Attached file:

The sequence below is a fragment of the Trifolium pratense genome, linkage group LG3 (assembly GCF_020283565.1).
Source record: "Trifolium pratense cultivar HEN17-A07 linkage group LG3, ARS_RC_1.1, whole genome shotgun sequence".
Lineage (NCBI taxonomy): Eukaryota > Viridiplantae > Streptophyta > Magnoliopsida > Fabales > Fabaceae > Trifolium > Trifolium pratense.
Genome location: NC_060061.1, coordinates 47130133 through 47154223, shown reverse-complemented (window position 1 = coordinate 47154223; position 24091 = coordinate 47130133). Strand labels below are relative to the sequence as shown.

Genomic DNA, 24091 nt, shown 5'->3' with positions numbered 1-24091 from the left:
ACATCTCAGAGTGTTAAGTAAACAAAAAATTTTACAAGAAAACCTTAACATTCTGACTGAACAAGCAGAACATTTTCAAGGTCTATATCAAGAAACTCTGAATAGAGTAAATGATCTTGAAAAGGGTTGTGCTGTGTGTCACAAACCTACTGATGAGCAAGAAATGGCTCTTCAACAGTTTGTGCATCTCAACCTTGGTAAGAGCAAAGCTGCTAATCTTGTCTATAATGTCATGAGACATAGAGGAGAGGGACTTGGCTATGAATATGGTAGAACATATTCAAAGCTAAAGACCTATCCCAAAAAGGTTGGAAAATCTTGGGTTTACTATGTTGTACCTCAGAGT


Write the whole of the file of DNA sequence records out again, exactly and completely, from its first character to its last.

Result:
The sequence below is a fragment of the Trifolium pratense genome, linkage group LG3 (assembly GCF_020283565.1).
Source record: "Trifolium pratense cultivar HEN17-A07 linkage group LG3, ARS_RC_1.1, whole genome shotgun sequence".
Lineage (NCBI taxonomy): Eukaryota > Viridiplantae > Streptophyta > Magnoliopsida > Fabales > Fabaceae > Trifolium > Trifolium pratense.
Genome location: NC_060061.1, coordinates 47130133 through 47154223, shown reverse-complemented (window position 1 = coordinate 47154223; position 24091 = coordinate 47130133). Strand labels below are relative to the sequence as shown.

Genomic DNA, 24091 nt, shown 5'->3' with positions numbered 1-24091 from the left:
ACATCTCAGAGTGTTAAGTAAACAAAAAATTTTACAAGAAAACCTTAACATTCTGACTGAACAAGCAGAACATTTTCAAGGTCTATATCAAGAAACTCTGAATAGAGTAAATGATCTTGAAAAGGGTTGTGCTGTGTGTCACAAACCTACTGATGAGCAAGAAATGGCTCTTCAACAGTTTGTGCATCTCAACCTTGGTAAGAGCAAAGCTGCTAATCTTGTCTATAATGTCATGAGACATAGAGGAGAGGGACTTGGCTATGAATATGGTAGAACATATTCAAAGCTAAAGACCTATCCCAAAAAGGTTGGAAAATCTTGGGTTTACTATGTTGTACCTCAGAGT